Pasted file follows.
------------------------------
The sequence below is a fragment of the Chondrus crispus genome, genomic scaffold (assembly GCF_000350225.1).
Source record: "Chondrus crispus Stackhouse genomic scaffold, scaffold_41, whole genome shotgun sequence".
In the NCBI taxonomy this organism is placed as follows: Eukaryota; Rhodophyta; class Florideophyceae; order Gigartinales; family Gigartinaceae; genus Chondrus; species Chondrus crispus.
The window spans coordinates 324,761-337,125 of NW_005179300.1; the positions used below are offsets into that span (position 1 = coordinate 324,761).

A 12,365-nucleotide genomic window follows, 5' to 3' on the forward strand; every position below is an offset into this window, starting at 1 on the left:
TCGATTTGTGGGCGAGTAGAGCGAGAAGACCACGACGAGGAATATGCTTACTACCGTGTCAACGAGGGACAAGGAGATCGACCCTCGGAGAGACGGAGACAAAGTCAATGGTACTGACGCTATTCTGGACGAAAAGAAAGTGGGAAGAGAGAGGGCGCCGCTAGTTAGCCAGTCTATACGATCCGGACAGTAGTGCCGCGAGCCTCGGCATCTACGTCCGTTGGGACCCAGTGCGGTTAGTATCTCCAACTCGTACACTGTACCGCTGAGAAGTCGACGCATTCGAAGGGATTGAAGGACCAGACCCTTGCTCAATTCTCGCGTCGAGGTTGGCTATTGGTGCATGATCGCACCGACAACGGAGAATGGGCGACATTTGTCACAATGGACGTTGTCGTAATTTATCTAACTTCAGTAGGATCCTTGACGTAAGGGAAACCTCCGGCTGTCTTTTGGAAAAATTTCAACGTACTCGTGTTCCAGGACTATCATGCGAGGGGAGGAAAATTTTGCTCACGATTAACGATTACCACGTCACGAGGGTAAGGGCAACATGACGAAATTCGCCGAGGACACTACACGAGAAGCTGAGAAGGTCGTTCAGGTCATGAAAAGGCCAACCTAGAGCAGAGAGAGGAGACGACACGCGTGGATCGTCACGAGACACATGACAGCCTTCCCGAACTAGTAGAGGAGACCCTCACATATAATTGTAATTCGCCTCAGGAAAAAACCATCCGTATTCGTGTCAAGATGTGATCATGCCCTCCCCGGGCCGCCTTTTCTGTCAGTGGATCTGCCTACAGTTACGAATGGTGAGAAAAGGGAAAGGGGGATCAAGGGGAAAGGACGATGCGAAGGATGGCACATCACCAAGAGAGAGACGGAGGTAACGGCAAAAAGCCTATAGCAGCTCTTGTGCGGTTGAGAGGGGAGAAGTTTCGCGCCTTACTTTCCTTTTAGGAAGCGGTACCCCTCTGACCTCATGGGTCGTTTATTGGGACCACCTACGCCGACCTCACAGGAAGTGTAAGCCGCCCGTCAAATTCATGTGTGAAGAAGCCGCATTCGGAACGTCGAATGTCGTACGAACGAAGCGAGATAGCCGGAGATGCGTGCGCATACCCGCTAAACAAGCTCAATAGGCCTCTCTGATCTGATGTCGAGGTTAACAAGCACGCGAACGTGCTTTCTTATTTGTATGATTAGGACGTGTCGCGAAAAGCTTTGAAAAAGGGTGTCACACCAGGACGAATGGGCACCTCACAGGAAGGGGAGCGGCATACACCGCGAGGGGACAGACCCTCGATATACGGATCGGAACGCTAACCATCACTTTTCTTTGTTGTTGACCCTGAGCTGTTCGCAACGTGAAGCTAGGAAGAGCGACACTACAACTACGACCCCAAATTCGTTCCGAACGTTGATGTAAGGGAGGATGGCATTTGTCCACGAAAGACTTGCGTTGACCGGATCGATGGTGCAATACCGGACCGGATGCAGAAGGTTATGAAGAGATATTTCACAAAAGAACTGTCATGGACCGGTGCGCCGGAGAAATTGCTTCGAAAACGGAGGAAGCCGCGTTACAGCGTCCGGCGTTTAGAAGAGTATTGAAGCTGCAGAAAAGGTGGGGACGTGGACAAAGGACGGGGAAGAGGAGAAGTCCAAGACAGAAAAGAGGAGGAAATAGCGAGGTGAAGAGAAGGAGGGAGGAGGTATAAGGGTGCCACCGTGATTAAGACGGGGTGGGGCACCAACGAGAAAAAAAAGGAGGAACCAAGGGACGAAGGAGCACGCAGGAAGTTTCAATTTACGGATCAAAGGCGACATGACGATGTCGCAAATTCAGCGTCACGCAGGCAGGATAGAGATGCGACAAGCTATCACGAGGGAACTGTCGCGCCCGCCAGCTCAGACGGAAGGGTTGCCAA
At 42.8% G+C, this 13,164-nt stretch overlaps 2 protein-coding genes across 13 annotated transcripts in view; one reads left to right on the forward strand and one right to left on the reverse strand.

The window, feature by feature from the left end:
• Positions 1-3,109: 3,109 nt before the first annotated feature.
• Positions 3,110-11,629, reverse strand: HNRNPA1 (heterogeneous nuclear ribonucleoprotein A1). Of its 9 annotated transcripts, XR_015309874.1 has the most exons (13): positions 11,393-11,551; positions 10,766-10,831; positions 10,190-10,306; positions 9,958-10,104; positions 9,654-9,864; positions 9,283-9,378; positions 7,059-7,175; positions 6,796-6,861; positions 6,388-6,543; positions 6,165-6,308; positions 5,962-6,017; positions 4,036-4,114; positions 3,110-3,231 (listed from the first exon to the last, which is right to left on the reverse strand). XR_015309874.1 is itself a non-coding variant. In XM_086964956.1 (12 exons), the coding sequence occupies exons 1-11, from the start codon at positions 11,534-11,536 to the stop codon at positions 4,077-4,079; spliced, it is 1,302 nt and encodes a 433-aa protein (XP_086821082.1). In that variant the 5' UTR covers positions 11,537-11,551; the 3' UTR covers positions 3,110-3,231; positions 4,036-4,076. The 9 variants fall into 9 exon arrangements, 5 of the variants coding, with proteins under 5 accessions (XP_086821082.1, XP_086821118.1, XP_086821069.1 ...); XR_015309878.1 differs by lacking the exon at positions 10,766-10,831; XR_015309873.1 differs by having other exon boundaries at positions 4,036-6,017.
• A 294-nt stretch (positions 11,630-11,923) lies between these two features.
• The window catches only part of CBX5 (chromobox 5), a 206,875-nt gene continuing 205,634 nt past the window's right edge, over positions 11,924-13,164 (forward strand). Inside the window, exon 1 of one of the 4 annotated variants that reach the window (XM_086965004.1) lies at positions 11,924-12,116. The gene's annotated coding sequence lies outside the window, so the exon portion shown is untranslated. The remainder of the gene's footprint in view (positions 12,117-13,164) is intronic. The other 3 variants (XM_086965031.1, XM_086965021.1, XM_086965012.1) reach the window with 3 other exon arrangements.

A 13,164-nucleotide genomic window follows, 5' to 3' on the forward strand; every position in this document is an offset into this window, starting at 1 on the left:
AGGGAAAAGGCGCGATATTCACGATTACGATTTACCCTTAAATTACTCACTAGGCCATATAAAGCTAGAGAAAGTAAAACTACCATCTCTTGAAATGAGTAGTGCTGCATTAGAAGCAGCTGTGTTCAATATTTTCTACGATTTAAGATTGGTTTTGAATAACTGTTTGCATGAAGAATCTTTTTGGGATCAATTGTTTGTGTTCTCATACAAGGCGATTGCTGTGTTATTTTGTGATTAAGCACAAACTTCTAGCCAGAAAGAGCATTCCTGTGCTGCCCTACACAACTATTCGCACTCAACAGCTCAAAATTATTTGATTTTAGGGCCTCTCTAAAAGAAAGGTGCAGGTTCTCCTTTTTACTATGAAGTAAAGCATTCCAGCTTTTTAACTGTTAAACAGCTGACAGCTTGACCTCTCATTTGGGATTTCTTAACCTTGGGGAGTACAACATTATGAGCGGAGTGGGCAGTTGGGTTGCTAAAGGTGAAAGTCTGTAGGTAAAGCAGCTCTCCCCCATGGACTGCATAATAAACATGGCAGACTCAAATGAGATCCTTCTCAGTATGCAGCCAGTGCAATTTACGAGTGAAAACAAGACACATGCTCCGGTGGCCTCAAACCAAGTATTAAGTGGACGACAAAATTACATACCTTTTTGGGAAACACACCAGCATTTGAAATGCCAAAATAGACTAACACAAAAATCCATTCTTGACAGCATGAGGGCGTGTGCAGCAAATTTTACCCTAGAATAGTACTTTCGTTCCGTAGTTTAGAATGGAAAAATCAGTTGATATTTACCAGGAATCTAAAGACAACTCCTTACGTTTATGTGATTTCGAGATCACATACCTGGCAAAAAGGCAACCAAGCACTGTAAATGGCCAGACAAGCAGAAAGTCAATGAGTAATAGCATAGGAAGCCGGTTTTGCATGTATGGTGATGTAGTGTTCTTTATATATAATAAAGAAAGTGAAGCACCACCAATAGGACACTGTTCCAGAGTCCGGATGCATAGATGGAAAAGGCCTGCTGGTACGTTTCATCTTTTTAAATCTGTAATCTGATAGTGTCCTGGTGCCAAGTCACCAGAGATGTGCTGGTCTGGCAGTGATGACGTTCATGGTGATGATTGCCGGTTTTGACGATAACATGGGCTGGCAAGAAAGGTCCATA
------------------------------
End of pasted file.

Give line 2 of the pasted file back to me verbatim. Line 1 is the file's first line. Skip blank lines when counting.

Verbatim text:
Source record: "Chondrus crispus Stackhouse genomic scaffold, scaffold_41, whole genome shotgun sequence".